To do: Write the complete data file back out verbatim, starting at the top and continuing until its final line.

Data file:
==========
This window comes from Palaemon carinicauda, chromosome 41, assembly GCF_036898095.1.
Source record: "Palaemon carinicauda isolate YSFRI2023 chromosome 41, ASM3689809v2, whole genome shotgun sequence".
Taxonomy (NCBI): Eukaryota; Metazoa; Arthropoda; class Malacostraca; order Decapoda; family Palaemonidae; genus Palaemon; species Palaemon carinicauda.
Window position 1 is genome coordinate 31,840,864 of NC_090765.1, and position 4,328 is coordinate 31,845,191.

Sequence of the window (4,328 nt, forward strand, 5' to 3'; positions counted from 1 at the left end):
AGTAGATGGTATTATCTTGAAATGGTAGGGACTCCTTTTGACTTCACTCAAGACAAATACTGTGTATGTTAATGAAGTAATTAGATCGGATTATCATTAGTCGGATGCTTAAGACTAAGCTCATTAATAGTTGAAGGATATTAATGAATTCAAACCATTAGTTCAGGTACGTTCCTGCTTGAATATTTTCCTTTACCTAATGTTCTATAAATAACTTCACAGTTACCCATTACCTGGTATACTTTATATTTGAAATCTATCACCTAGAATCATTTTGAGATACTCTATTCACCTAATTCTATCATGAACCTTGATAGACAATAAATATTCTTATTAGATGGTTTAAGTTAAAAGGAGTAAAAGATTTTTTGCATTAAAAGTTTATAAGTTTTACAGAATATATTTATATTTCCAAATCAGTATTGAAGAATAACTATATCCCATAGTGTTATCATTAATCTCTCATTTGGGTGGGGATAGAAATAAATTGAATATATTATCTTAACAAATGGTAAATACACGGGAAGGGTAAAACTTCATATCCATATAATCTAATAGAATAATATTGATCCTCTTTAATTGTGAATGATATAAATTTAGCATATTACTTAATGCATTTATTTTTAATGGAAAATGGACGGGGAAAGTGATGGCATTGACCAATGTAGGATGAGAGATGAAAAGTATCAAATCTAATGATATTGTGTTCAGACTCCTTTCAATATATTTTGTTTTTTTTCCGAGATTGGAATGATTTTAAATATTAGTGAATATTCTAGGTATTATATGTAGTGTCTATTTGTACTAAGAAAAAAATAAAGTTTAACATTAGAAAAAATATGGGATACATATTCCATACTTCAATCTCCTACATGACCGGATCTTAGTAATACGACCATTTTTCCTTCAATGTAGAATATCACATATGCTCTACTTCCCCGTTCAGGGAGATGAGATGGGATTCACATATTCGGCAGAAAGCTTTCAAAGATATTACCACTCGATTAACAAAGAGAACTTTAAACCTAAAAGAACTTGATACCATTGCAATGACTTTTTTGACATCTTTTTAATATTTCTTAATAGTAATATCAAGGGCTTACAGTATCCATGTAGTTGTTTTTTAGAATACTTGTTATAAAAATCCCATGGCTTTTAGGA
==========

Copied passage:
This window comes from Palaemon carinicauda, chromosome 41, assembly GCF_036898095.1.
Source record: "Palaemon carinicauda isolate YSFRI2023 chromosome 41, ASM3689809v2, whole genome shotgun sequence".
Taxonomy (NCBI): Eukaryota; Metazoa; Arthropoda; class Malacostraca; order Decapoda; family Palaemonidae; genus Palaemon; species Palaemon carinicauda.
Window position 1 is genome coordinate 31,840,864 of NC_090765.1, and position 4,328 is coordinate 31,845,191.

Sequence of the window (4,328 nt, forward strand, 5' to 3'; positions counted from 1 at the left end):
AGTAGATGGTATTATCTTGAAATGGTAGGGACTCCTTTTGACTTCACTCAAGACAAATACTGTGTATGTTAATGAAGTAATTAGATCGGATTATCATTAGTCGGATGCTTAAGACTAAGCTCATTAATAGTTGAAGGATATTAATGAATTCAAACCATTAGTTCAGGTACGTTCCTGCTTGAATATTTTCCTTTACCTAATGTTCTATAAATAACTTCACAGTTACCCATTACCTGGTATACTTTATATTTGAAATCTATCACCTAGAATCATTTTGAGATACTCTATTCACCTAATTCTATCATGAACCTTGATAGACAATAAATATTCTTATTAGATGGTTTAAGTTAAAAGGAGTAAAAGATTTTTTGCATTAAAAGTTTATAAGTTTTACAGAATATATTTATATTTCCAAATCAGTATTGAAGAATAACTATATCCCATAGTGTTATCATTAATCTCTCATTTGGGTGGGGATAGAAATAAATTGAATATATTATCTTAACAAATGGTAAATACACGGGAAGGGTAAAACTTCATATCCATATAATCTAATAGAATAATATTGATCCTCTTTAATTGTGAATGATATAAATTTAGCATATTACTTAATGCATTTATTTTTAATGGAAAATGGACGGGGAAAGTGATGGCATTGACCAATGTAGGATGAGAGATGAAAAGTATCAAATCTAATGATATTGTGTTCAGACTCCTTTCAATATATTTTGTTTTTTTTCCGAGATTGGAATGATTTTAAATATTAGTGAATATTCTAGGTATTATATGTAGTGTCTATTTGTACTAAGAAAAAAATAAAGTTTAACATTAGAAAAAATATGGGATACATATTCCATACTTCAATCTCCTACATGACCGGATCTTAGTAATACGACCATTTTTCCTTCAATGTAGAATATCACATATGCTCTACTTCCCCGTTCAGGGAGATGAGATGGGATTCACATATTCGGCAGAAAGCTTTCAAAGATATTACCACTCGATTAACAAAGAGAACTTTAAACCTAAAAGAACTTGATACCATTGCAATGACTTTTTTGACATCTTTTTAATATTTCTTAATAGTAATATCAAGGGCTTACAGTATCCATGTAGTTGTTTTTTAGAATACTTGTTATAAAAATCCCATGGCTTTTAGGA